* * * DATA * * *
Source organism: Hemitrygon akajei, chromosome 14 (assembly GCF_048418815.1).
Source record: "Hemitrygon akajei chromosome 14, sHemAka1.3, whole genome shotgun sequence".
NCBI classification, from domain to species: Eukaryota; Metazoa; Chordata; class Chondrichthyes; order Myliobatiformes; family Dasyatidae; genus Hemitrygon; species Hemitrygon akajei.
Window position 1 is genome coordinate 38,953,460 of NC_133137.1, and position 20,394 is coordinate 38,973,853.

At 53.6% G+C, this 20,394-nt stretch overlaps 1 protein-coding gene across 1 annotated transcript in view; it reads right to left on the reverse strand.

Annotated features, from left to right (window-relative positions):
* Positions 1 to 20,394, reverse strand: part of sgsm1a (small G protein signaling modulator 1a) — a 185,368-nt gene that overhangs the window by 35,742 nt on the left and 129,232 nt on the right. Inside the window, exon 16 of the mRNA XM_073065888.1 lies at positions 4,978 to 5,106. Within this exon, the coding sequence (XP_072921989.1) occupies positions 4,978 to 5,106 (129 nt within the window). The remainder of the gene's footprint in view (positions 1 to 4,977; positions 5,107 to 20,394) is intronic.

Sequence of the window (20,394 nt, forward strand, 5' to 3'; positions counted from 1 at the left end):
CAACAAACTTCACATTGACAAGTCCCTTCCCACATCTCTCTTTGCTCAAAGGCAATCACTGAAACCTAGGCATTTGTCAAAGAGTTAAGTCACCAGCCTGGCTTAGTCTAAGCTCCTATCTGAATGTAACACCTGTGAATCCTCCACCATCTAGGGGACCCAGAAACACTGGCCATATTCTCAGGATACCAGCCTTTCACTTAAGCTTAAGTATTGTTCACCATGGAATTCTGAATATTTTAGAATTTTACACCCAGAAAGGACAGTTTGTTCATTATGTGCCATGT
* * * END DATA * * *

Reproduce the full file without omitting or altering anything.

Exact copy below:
Source organism: Hemitrygon akajei, chromosome 14 (assembly GCF_048418815.1).
Source record: "Hemitrygon akajei chromosome 14, sHemAka1.3, whole genome shotgun sequence".
NCBI classification, from domain to species: Eukaryota; Metazoa; Chordata; class Chondrichthyes; order Myliobatiformes; family Dasyatidae; genus Hemitrygon; species Hemitrygon akajei.
Window position 1 is genome coordinate 38,953,460 of NC_133137.1, and position 20,394 is coordinate 38,973,853.

At 53.6% G+C, this 20,394-nt stretch overlaps 1 protein-coding gene across 1 annotated transcript in view; it reads right to left on the reverse strand.

Annotated features, from left to right (window-relative positions):
* Positions 1 to 20,394, reverse strand: part of sgsm1a (small G protein signaling modulator 1a) — a 185,368-nt gene that overhangs the window by 35,742 nt on the left and 129,232 nt on the right. Inside the window, exon 16 of the mRNA XM_073065888.1 lies at positions 4,978 to 5,106. Within this exon, the coding sequence (XP_072921989.1) occupies positions 4,978 to 5,106 (129 nt within the window). The remainder of the gene's footprint in view (positions 1 to 4,977; positions 5,107 to 20,394) is intronic.

Sequence of the window (20,394 nt, forward strand, 5' to 3'; positions counted from 1 at the left end):
CAACAAACTTCACATTGACAAGTCCCTTCCCACATCTCTCTTTGCTCAAAGGCAATCACTGAAACCTAGGCATTTGTCAAAGAGTTAAGTCACCAGCCTGGCTTAGTCTAAGCTCCTATCTGAATGTAACACCTGTGAATCCTCCACCATCTAGGGGACCCAGAAACACTGGCCATATTCTCAGGATACCAGCCTTTCACTTAAGCTTAAGTATTGTTCACCATGGAATTCTGAATATTTTAGAATTTTACACCCAGAAAGGACAGTTTGTTCATTATGTGCCATGT